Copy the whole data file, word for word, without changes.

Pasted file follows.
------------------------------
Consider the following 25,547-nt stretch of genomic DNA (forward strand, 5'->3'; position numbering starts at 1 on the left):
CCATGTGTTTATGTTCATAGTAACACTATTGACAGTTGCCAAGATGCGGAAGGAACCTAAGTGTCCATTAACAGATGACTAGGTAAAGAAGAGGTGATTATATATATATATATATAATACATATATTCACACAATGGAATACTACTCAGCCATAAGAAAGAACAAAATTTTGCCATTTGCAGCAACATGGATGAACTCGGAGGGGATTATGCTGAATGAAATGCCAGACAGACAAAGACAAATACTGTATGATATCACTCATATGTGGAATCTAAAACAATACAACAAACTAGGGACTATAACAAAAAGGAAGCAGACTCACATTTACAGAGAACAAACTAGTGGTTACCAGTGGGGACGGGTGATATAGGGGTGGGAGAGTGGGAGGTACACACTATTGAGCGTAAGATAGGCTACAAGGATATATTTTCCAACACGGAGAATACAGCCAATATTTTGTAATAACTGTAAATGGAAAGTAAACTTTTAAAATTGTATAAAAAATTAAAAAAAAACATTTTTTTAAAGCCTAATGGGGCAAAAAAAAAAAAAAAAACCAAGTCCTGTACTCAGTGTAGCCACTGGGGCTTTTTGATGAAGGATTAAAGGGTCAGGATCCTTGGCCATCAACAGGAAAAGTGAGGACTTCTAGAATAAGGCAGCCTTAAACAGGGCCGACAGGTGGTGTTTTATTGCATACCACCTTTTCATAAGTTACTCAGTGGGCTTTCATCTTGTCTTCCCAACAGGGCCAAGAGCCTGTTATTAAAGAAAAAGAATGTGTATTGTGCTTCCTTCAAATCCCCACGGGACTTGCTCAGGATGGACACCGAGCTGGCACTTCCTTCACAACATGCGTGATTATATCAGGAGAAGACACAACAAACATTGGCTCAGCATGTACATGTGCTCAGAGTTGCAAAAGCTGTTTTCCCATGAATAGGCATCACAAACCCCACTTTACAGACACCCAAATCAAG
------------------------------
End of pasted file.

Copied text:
Consider the following 25,547-nt stretch of genomic DNA (forward strand, 5'->3'; position numbering starts at 1 on the left):
CCATGTGTTTATGTTCATAGTAACACTATTGACAGTTGCCAAGATGCGGAAGGAACCTAAGTGTCCATTAACAGATGACTAGGTAAAGAAGAGGTGATTATATATATATATATATAATACATATATTCACACAATGGAATACTACTCAGCCATAAGAAAGAACAAAATTTTGCCATTTGCAGCAACATGGATGAACTCGGAGGGGATTATGCTGAATGAAATGCCAGACAGACAAAGACAAATACTGTATGATATCACTCATATGTGGAATCTAAAACAATACAACAAACTAGGGACTATAACAAAAAGGAAGCAGACTCACATTTACAGAGAACAAACTAGTGGTTACCAGTGGGGACGGGTGATATAGGGGTGGGAGAGTGGGAGGTACACACTATTGAGCGTAAGATAGGCTACAAGGATATATTTTCCAACACGGAGAATACAGCCAATATTTTGTAATAACTGTAAATGGAAAGTAAACTTTTAAAATTGTATAAAAAATTAAAAAAAAACATTTTTTTAAAGCCTAATGGGGCAAAAAAAAAAAAAAAAACCAAGTCCTGTACTCAGTGTAGCCACTGGGGCTTTTTGATGAAGGATTAAAGGGTCAGGATCCTTGGCCATCAACAGGAAAAGTGAGGACTTCTAGAATAAGGCAGCCTTAAACAGGGCCGACAGGTGGTGTTTTATTGCATACCACCTTTTCATAAGTTACTCAGTGGGCTTTCATCTTGTCTTCCCAACAGGGCCAAGAGCCTGTTATTAAAGAAAAAGAATGTGTATTGTGCTTCCTTCAAATCCCCACGGGACTTGCTCAGGATGGACACCGAGCTGGCACTTCCTTCACAACATGCGTGATTATATCAGGAGAAGACACAACAAACATTGGCTCAGCATGTACATGTGCTCAGAGTTGCAAAAGCTGTTTTCCCATGAATAGGCATCACAAACCCCACTTTACAGACACCCAAATCAAG